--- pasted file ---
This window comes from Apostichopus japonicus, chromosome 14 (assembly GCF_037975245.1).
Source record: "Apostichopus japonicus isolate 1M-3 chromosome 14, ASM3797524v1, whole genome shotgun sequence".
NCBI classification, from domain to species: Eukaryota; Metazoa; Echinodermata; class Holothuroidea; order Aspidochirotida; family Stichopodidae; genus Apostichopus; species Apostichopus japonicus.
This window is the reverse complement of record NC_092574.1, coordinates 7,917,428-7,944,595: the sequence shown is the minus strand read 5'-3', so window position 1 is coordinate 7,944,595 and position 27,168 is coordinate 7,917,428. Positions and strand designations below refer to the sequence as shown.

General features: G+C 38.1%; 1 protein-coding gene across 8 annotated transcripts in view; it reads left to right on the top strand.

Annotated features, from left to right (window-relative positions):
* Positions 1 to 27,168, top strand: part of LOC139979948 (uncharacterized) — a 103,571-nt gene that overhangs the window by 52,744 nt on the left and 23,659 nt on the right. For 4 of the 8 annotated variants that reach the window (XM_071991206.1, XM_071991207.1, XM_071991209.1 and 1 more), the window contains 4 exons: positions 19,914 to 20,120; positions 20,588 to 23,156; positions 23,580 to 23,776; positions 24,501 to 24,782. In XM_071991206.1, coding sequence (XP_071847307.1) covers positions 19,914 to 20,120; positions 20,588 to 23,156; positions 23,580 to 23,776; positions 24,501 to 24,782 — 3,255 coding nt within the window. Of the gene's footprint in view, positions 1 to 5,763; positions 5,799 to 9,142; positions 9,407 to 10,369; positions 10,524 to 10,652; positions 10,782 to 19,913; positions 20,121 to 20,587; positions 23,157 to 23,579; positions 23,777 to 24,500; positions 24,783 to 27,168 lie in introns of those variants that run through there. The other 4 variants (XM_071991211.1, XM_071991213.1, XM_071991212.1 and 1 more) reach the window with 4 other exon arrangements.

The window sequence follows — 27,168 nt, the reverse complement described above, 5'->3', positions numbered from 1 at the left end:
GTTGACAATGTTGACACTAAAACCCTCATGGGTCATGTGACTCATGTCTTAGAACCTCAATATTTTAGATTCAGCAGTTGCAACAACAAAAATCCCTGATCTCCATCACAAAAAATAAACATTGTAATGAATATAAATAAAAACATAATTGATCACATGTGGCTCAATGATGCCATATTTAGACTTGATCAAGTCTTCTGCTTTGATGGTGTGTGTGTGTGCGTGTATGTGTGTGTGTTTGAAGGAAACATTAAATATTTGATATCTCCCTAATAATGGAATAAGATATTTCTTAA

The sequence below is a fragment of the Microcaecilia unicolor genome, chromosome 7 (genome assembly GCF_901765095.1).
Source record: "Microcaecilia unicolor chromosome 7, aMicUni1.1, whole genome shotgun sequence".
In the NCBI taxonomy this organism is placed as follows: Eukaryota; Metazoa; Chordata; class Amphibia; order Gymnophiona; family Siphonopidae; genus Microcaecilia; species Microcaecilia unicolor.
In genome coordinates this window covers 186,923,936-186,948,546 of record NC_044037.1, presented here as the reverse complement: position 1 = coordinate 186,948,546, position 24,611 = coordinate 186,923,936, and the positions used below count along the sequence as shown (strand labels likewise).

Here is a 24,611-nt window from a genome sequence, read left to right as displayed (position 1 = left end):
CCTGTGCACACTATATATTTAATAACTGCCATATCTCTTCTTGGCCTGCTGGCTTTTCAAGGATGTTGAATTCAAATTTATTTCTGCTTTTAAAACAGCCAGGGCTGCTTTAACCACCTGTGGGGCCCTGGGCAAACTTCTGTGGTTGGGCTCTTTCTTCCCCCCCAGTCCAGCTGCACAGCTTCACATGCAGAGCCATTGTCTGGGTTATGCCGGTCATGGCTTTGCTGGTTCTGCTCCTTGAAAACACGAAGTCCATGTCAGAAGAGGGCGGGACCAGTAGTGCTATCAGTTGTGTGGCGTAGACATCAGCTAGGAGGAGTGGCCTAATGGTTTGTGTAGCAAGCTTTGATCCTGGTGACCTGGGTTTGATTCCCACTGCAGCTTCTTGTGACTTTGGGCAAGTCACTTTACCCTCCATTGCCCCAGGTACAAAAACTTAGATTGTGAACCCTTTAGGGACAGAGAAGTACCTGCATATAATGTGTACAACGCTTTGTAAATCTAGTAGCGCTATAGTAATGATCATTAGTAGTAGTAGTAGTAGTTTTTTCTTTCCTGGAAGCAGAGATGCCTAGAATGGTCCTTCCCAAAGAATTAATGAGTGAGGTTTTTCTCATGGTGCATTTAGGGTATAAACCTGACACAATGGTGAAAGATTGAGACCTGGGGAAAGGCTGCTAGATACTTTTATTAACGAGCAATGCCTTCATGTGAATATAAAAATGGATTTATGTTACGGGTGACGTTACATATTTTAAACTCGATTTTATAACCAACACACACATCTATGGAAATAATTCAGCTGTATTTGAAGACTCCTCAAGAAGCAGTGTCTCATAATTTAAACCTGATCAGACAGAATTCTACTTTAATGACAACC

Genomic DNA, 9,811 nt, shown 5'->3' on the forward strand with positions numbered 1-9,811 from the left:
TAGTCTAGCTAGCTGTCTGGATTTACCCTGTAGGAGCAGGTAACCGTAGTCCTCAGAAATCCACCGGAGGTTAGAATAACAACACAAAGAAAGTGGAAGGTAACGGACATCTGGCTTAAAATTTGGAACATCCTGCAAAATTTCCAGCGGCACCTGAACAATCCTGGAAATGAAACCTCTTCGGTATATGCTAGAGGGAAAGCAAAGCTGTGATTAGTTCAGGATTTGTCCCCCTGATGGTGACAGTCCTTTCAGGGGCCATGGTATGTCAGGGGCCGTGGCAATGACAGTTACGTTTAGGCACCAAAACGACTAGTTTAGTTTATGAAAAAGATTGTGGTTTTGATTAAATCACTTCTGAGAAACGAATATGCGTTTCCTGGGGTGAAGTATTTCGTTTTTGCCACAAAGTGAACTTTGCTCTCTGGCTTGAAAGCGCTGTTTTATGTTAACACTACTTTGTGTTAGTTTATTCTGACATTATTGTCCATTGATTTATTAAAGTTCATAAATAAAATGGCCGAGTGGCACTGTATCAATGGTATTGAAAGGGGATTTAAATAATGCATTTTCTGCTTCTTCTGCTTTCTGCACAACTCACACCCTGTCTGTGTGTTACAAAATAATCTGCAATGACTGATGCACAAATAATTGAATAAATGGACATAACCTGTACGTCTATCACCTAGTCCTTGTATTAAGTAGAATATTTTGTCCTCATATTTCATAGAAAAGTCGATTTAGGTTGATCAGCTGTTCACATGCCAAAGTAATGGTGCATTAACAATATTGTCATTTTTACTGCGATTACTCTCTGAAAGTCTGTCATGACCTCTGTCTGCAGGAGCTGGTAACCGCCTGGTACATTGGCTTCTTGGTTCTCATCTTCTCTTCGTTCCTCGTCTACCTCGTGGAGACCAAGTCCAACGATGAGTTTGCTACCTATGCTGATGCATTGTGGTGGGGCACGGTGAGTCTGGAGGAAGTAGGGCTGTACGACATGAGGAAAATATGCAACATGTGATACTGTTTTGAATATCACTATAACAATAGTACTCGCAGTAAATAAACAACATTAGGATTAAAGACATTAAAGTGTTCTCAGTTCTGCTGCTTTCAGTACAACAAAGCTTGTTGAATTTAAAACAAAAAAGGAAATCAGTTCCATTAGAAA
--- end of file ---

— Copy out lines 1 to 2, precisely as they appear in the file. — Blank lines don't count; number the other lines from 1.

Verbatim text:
This window comes from Apostichopus japonicus, chromosome 14 (assembly GCF_037975245.1).
Source record: "Apostichopus japonicus isolate 1M-3 chromosome 14, ASM3797524v1, whole genome shotgun sequence".